Hazelnut yogurt

I’m calling this hazelnut yogurt, because of the way I’ve made it, however, it’s more like cultured hazelnut creme fraiche. It’s so rich and flavorful, you won’t want to use it like yogurt. It’s better suited to a dollop on a savory dish to add depth and richness to the meal.

What you need:

  • 2 c hazelnuts
  • fermentation station
  • an extraction bag (panty hose or nutmilk bag)
  • a drip station (wire screen sieve and cloth)
  • one scoop Avellana vegan cultures
  1. Soak the hazelnuts overnight. Boil them in a pot with two tablespoons of baking soda. Once the skins start to slip, remove from heat, strain off water, and refill the pot with cold water. Rub the hazelnuts between your hands to remove the peels.
  2. Put peeled hazelnuts into blender with 6 cups water (you will likely need to divide this into two rounds. Filter out the hazelnut fiber with the panty hose or nut milk bag. Place milk in a large bowl or container.
  3. Add one level scoop of Avellana culture to the hazelnut milk and stir. Place bowl/container into fermentation station (or divide into smaller containers if the fermentation station isn’t big enough) and culture for eight hours at 100 degrees.
  4. The protein and fat of the hazelnut will separate from the water during culturing. This “no whey” will need to be separated off to thicken the cream to your desired consistency. Line a screen sieve with a tightly woven cloth and pour the cultured hazelnut cream in. Thickening will likely take several hours. You can stir the cream gently to speed the process. Cover it while you wait for it to drip out.





The final result is a rich, velvety cultured cream. You can push it toward the savory side or go sweet with it. Either way, a little of this cream goes a LONG way, so use it sparingly!!


Cashew-Chickpea yogurt

What you need:

  • 1 c soaked chickpeas
  • 1/8-1/4 c cashews (more=creamier and fattier, less is beanier and lighter. If you want, you can omit these altogether and opt for a plain chickpea yogurt)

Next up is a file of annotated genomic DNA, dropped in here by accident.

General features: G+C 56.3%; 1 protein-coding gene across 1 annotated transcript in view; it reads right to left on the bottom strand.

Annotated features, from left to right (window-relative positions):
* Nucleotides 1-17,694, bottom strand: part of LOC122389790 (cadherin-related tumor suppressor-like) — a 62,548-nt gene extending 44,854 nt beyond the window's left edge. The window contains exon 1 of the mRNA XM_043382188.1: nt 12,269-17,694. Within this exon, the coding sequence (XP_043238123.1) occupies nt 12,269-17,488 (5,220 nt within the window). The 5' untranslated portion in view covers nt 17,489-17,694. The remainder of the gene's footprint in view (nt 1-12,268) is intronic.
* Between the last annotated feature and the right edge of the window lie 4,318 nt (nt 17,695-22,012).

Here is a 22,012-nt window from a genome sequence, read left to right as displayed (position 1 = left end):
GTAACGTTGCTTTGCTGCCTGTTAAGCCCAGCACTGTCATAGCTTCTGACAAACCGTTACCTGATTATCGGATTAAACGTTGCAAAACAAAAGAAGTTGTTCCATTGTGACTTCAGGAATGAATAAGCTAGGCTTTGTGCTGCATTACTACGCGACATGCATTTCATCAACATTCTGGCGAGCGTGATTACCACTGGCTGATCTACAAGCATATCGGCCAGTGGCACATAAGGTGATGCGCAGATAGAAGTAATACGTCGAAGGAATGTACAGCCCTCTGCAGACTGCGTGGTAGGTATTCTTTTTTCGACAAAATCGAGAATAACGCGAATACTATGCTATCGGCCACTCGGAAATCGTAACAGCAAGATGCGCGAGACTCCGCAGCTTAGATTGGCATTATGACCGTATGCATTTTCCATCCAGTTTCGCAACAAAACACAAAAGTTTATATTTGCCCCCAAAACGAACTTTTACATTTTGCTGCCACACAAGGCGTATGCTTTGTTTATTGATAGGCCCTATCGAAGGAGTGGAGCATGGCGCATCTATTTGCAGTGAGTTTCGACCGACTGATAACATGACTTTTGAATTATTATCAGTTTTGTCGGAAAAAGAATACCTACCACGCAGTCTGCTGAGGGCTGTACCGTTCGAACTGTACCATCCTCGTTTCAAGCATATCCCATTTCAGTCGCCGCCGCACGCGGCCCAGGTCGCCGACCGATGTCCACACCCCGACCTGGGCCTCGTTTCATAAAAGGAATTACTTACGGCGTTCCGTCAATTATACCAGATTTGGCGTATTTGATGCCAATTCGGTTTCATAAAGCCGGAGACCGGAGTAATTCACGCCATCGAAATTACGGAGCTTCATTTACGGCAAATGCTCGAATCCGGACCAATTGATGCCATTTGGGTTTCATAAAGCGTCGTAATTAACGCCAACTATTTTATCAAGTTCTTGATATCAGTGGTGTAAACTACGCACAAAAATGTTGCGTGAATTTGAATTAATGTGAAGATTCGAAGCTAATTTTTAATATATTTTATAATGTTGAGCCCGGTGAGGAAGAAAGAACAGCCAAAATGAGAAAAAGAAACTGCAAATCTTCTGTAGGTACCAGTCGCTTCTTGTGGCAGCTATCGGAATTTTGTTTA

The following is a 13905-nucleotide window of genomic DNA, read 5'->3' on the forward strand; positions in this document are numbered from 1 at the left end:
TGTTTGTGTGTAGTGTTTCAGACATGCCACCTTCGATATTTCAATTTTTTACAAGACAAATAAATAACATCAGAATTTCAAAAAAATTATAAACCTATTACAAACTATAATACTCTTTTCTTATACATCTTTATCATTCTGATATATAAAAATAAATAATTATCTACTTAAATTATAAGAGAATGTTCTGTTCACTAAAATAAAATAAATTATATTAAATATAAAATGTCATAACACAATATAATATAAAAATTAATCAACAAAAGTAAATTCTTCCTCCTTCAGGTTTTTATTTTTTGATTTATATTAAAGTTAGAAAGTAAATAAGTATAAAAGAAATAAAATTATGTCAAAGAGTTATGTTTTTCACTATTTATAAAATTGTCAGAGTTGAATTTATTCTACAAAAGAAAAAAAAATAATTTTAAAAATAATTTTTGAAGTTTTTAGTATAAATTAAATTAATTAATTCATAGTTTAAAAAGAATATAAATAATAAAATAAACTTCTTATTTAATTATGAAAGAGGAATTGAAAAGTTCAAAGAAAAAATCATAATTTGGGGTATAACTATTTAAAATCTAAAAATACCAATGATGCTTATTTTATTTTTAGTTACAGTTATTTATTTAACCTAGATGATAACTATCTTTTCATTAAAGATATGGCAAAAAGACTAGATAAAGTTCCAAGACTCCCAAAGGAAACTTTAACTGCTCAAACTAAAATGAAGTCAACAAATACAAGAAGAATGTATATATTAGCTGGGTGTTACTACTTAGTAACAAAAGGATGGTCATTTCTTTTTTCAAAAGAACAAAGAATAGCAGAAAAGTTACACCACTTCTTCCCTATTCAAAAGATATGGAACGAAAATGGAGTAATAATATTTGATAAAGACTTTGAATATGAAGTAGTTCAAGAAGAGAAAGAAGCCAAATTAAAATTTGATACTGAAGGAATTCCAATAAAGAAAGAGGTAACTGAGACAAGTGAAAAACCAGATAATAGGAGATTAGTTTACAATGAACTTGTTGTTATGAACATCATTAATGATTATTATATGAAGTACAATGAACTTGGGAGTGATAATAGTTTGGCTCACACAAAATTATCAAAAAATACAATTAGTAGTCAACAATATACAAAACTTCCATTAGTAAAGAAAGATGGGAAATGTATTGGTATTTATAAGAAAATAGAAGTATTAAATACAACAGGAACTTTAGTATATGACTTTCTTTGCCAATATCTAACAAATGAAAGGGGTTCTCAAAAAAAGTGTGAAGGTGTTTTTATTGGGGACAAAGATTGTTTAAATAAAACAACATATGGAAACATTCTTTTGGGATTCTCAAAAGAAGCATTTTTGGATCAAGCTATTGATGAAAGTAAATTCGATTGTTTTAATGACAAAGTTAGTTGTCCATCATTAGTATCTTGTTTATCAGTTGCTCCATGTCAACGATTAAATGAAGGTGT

• 1.5 c water
  • an extraction method (nutmilk bag, colander, panty hose)
  • a pot
  1. Soak chickpeas and cashews over night.
  2. Add chickpeas, cashews, and water to blender and blend until smooth (you can also grind the cashews separately and add to the chickpea milk after you cook it, if you prefer. It adds a step, but may make the final result a little creamier. I’ve tried it both ways and it’s good either way…I guess it’s a matter of preference). Extract the excess fiber. It’s easier to squeeze the milk out using chickpeas because they are a little more fibrous and less squishy. I filter it back and forth a few times until I have little or no pulp left over.

(It looks a little weird now, outta the kitchen :/)

(oh no! I got a run in my stocking!)

3. Heat up the milk until it is steaming, but not quite boiling. It will start to get a little thicker, don’t worry, that’s just the proteins changing with the heat. Put a lid on it and let it cool down for several hours.

4. Put the milk in a jar and add one blue scoop of Avellana culture. Put it in your fermentation station and let it culture for eight hours at around 100 degrees. Don’t let this culture too long! It will take on a strange, otherworldly smell. (I’ve eaten it anyway when it smells like that and I didn’t die…but proceed at your own risk! 🙂